Liberal leader Michael Ignatieff said the government was on probation
Canada's Conservative government has unveiled a multi-billion dollar stimulus package that includes infrastructure spending and tax cuts.
The budget sets out spending of C$40bn ($32bn, £23bn) over five years.
The minority government needs the support of at least one other party to approve the budget.
The main opposition Liberals say they will not bring down the government if parliament is given regular updates on how the money is being spent.
"We are putting this government on probation," Liberal leader Michael Ignatieff told a news conference on Wednesday.
"If the stimulus contained in this budget has any hope of helping Canadians, it actually has to reach them, but this is a government more inclined to make commitments than to keep them."
Votes on the budget are due to begin on Thursday.
Arguments over a budget presented last year escalated into a full-blown political crisis.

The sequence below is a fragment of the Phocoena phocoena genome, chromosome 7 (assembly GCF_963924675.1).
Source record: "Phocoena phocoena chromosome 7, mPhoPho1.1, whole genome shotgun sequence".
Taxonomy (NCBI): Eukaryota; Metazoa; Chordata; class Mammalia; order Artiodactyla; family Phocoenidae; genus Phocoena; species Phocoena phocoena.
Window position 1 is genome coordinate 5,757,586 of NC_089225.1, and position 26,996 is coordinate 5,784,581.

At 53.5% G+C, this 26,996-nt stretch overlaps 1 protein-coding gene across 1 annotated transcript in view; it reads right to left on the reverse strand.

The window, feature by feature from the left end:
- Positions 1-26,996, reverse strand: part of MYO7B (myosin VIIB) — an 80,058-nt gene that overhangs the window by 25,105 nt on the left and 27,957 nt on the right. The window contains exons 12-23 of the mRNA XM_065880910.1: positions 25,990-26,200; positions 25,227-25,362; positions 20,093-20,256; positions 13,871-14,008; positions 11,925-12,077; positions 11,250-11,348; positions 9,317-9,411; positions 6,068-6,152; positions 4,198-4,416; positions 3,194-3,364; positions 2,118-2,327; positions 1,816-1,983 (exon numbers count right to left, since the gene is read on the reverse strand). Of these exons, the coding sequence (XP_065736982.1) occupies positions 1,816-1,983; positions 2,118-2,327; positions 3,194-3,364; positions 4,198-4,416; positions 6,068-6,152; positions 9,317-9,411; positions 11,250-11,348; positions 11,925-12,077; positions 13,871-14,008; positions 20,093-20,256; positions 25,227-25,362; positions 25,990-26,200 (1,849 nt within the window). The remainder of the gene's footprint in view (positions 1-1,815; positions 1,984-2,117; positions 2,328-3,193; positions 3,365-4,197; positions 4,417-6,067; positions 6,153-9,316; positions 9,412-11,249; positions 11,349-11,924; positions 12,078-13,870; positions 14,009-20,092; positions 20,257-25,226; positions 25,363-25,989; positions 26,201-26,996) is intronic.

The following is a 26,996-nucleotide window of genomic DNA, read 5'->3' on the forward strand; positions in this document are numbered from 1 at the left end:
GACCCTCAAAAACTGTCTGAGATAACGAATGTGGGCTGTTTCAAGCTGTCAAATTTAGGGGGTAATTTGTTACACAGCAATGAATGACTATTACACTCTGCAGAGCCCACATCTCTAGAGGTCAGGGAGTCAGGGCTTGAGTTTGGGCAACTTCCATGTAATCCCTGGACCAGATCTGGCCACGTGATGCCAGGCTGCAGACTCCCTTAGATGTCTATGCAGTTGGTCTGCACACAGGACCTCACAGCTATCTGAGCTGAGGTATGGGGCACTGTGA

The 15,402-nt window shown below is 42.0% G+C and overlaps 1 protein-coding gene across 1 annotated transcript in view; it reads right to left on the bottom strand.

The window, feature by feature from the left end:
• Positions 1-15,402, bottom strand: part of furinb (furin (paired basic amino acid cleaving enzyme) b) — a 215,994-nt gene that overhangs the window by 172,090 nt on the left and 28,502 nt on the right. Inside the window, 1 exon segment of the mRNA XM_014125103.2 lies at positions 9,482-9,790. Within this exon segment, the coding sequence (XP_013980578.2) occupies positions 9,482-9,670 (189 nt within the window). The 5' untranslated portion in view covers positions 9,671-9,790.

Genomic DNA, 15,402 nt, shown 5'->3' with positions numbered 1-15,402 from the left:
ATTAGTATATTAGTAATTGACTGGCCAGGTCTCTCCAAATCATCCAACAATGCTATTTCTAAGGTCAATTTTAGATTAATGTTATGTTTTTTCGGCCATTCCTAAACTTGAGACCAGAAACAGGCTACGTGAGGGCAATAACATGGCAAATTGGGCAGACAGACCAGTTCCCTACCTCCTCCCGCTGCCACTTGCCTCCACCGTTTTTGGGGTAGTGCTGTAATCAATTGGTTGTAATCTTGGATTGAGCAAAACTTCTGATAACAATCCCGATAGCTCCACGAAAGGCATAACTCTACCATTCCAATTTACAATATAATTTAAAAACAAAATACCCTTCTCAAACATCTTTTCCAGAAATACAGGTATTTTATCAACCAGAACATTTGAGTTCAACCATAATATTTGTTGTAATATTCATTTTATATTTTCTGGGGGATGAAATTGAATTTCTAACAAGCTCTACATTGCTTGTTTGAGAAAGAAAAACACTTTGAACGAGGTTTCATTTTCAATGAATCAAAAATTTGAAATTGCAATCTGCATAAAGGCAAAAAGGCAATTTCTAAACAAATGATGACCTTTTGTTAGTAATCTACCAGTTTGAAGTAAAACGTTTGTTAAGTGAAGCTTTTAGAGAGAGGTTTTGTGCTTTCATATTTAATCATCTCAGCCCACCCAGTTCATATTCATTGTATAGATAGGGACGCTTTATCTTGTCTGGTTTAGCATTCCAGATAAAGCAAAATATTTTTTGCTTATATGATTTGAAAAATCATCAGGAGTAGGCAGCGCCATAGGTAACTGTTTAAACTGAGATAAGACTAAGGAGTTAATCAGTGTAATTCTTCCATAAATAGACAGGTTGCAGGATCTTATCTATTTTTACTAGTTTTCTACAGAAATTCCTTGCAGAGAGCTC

Last month, Prime Minister Stephen Harper's Conservatives risked being tipped out of office as opposition parties attacked them for doing too little to tackle Canada's economic problems and threatened to bring down the government in a confidence vote.
This scenario was only avoided when the Governor General Michaelle Jean suspended parliament at Mr Harper's request for six weeks until 26 January.
Speaking on Tuesday as he presented the budget, Finance Minister Jim Flaherty said the global economic crisis was "the challenge of our time".
"Canadians are feeling the effects of the global recession and they are concerned," he said.
Among the elements of the latest budget are:
- Tax cuts for lower and middle-income earners worth C$20bn
- C$12bn in infrastructure spending including roads, bridges and clean energy programmes over two years
- C$1.9bn in tax measures for businesses
- Targeted loans and worker training programmes
Canada, which has not run a budget deficit for more than a decade, will be on course for a C$85bn deficit over five years, according to government estimates.
The government predicts that the plan will boost the economy by 1.4% this year and create 190,000 jobs by 2011.
The credit crunch and falling commodity prices have started to hit Canada, which lost more than 100,000 jobs in the last two months of 2008.